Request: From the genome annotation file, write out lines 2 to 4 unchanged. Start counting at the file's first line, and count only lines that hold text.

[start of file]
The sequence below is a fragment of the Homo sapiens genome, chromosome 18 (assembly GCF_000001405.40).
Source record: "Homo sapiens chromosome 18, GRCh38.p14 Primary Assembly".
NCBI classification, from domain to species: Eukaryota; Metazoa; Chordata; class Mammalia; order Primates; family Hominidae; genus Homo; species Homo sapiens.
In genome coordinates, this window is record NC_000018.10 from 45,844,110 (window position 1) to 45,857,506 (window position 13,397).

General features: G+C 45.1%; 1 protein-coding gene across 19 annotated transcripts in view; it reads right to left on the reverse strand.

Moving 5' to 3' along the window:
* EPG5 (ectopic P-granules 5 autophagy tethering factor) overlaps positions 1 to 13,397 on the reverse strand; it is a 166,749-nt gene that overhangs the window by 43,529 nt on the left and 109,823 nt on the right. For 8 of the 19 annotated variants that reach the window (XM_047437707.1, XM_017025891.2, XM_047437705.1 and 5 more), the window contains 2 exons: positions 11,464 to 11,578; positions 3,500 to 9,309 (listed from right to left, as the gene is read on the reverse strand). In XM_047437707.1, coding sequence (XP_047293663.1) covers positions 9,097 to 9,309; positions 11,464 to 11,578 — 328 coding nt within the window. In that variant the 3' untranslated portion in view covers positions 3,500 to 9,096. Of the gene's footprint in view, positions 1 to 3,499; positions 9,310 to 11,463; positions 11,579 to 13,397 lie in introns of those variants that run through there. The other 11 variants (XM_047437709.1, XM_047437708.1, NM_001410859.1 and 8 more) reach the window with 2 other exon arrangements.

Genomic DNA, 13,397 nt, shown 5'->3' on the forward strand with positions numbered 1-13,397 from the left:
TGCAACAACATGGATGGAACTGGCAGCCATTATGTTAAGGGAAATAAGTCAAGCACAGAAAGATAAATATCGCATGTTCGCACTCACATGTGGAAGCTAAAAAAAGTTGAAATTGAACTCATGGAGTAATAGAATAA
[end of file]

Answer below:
Source record: "Homo sapiens chromosome 18, GRCh38.p14 Primary Assembly".
NCBI classification, from domain to species: Eukaryota; Metazoa; Chordata; class Mammalia; order Primates; family Hominidae; genus Homo; species Homo sapiens.
In genome coordinates, this window is record NC_000018.10 from 45,844,110 (window position 1) to 45,857,506 (window position 13,397).